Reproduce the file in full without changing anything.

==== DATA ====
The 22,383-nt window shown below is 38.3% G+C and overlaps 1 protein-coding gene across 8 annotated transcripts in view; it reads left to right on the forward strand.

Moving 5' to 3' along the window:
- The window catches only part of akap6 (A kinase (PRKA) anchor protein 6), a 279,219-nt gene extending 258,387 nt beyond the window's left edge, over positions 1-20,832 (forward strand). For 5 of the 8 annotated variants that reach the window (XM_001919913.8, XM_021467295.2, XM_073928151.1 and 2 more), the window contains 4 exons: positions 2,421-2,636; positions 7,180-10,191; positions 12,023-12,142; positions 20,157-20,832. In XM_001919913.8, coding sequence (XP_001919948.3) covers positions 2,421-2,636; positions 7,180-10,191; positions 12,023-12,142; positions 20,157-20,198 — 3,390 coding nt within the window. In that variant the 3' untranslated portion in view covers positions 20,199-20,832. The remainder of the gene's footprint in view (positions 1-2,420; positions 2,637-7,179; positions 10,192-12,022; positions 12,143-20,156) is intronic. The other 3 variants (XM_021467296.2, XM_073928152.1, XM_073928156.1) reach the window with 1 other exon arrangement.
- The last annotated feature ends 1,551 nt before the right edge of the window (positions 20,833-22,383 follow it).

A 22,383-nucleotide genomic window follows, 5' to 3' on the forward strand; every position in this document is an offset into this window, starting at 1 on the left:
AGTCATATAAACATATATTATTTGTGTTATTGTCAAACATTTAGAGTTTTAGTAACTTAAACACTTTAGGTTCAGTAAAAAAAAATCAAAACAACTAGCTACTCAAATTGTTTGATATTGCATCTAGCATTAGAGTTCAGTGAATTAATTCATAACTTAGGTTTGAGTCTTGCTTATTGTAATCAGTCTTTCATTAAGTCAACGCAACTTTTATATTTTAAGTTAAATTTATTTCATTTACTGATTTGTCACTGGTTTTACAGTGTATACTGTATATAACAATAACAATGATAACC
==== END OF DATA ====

The 22,383-nt window shown below is 38.3% G+C and overlaps 1 protein-coding gene across 8 annotated transcripts in view; it reads left to right on the forward strand.

Moving 5' to 3' along the window:
- The window catches only part of akap6 (A kinase (PRKA) anchor protein 6), a 279,219-nt gene extending 258,387 nt beyond the window's left edge, over positions 1-20,832 (forward strand). For 5 of the 8 annotated variants that reach the window (XM_001919913.8, XM_021467295.2, XM_073928151.1 and 2 more), the window contains 4 exons: positions 2,421-2,636; positions 7,180-10,191; positions 12,023-12,142; positions 20,157-20,832. In XM_001919913.8, coding sequence (XP_001919948.3) covers positions 2,421-2,636; positions 7,180-10,191; positions 12,023-12,142; positions 20,157-20,198 — 3,390 coding nt within the window. In that variant the 3' untranslated portion in view covers positions 20,199-20,832. The remainder of the gene's footprint in view (positions 1-2,420; positions 2,637-7,179; positions 10,192-12,022; positions 12,143-20,156) is intronic. The other 3 variants (XM_021467296.2, XM_073928152.1, XM_073928156.1) reach the window with 1 other exon arrangement.
- The last annotated feature ends 1,551 nt before the right edge of the window (positions 20,833-22,383 follow it).

A 22,383-nucleotide genomic window follows, 5' to 3' on the forward strand; every position in this document is an offset into this window, starting at 1 on the left:
AGTCATATAAACATATATTATTTGTGTTATTGTCAAACATTTAGAGTTTTAGTAACTTAAACACTTTAGGTTCAGTAAAAAAAAATCAAAACAACTAGCTACTCAAATTGTTTGATATTGCATCTAGCATTAGAGTTCAGTGAATTAATTCATAACTTAGGTTTGAGTCTTGCTTATTGTAATCAGTCTTTCATTAAGTCAACGCAACTTTTATATTTTAAGTTAAATTTATTTCATTTACTGATTTGTCACTGGTTTTACAGTGTATACTGTATATAACAATAACAATGATAACC